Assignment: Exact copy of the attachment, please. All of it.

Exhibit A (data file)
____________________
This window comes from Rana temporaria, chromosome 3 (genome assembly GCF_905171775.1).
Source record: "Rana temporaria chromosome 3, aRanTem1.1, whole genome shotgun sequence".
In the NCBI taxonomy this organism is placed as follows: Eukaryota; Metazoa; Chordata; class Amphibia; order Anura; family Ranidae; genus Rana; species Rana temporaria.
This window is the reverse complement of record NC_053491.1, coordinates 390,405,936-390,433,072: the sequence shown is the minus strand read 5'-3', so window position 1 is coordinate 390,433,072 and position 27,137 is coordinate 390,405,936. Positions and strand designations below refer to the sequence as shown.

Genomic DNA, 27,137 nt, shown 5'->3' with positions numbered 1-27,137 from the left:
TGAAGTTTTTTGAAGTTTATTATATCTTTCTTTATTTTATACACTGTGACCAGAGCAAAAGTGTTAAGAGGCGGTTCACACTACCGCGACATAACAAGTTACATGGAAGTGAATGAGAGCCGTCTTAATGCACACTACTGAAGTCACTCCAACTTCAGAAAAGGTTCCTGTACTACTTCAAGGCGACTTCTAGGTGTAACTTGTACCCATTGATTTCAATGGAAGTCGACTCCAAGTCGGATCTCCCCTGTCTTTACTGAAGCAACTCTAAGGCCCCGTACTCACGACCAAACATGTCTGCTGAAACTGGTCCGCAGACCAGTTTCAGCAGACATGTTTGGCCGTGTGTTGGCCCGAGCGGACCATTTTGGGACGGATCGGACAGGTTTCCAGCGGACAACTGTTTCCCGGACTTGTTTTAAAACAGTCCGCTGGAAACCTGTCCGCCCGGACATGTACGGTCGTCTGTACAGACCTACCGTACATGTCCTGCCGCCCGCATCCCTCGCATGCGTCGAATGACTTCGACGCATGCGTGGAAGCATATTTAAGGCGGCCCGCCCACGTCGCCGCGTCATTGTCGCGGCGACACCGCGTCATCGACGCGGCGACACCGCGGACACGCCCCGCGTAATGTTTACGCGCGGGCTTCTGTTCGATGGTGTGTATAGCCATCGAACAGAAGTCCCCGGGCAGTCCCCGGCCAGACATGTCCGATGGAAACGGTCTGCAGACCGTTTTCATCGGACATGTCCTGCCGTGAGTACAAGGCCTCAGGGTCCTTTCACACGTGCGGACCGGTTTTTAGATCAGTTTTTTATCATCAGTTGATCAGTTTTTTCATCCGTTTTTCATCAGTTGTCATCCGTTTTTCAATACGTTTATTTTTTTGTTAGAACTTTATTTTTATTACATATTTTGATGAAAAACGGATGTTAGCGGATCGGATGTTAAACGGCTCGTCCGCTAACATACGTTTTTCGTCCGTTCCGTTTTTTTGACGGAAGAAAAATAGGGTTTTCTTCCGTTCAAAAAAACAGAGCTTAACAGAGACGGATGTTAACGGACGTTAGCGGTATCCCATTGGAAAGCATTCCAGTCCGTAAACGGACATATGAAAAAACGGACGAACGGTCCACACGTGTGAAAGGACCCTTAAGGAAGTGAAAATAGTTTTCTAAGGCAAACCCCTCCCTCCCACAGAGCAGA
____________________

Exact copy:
This window comes from Rana temporaria, chromosome 3 (genome assembly GCF_905171775.1).
Source record: "Rana temporaria chromosome 3, aRanTem1.1, whole genome shotgun sequence".
In the NCBI taxonomy this organism is placed as follows: Eukaryota; Metazoa; Chordata; class Amphibia; order Anura; family Ranidae; genus Rana; species Rana temporaria.
This window is the reverse complement of record NC_053491.1, coordinates 390,405,936-390,433,072: the sequence shown is the minus strand read 5'-3', so window position 1 is coordinate 390,433,072 and position 27,137 is coordinate 390,405,936. Positions and strand designations below refer to the sequence as shown.

Genomic DNA, 27,137 nt, shown 5'->3' with positions numbered 1-27,137 from the left:
TGAAGTTTTTTGAAGTTTATTATATCTTTCTTTATTTTATACACTGTGACCAGAGCAAAAGTGTTAAGAGGCGGTTCACACTACCGCGACATAACAAGTTACATGGAAGTGAATGAGAGCCGTCTTAATGCACACTACTGAAGTCACTCCAACTTCAGAAAAGGTTCCTGTACTACTTCAAGGCGACTTCTAGGTGTAACTTGTACCCATTGATTTCAATGGAAGTCGACTCCAAGTCGGATCTCCCCTGTCTTTACTGAAGCAACTCTAAGGCCCCGTACTCACGACCAAACATGTCTGCTGAAACTGGTCCGCAGACCAGTTTCAGCAGACATGTTTGGCCGTGTGTTGGCCCGAGCGGACCATTTTGGGACGGATCGGACAGGTTTCCAGCGGACAACTGTTTCCCGGACTTGTTTTAAAACAGTCCGCTGGAAACCTGTCCGCCCGGACATGTACGGTCGTCTGTACAGACCTACCGTACATGTCCTGCCGCCCGCATCCCTCGCATGCGTCGAATGACTTCGACGCATGCGTGGAAGCATATTTAAGGCGGCCCGCCCACGTCGCCGCGTCATTGTCGCGGCGACACCGCGTCATCGACGCGGCGACACCGCGGACACGCCCCGCGTAATGTTTACGCGCGGGCTTCTGTTCGATGGTGTGTATAGCCATCGAACAGAAGTCCCCGGGCAGTCCCCGGCCAGACATGTCCGATGGAAACGGTCTGCAGACCGTTTTCATCGGACATGTCCTGCCGTGAGTACAAGGCCTCAGGGTCCTTTCACACGTGCGGACCGGTTTTTAGATCAGTTTTTTATCATCAGTTGATCAGTTTTTTCATCCGTTTTTCATCAGTTGTCATCCGTTTTTCAATACGTTTATTTTTTTGTTAGAACTTTATTTTTATTACATATTTTGATGAAAAACGGATGTTAGCGGATCGGATGTTAAACGGCTCGTCCGCTAACATACGTTTTTCGTCCGTTCCGTTTTTTTGACGGAAGAAAAATAGGGTTTTCTTCCGTTCAAAAAAACAGAGCTTAACAGAGACGGATGTTAACGGACGTTAGCGGTATCCCATTGGAAAGCATTCCAGTCCGTAAACGGACATATGAAAAAACGGACGAACGGTCCACACGTGTGAAAGGACCCTTAAGGAAGTGAAAATAGTTTTCTAAGGCAAACCCCTCCCTCCCACAGAGCAGA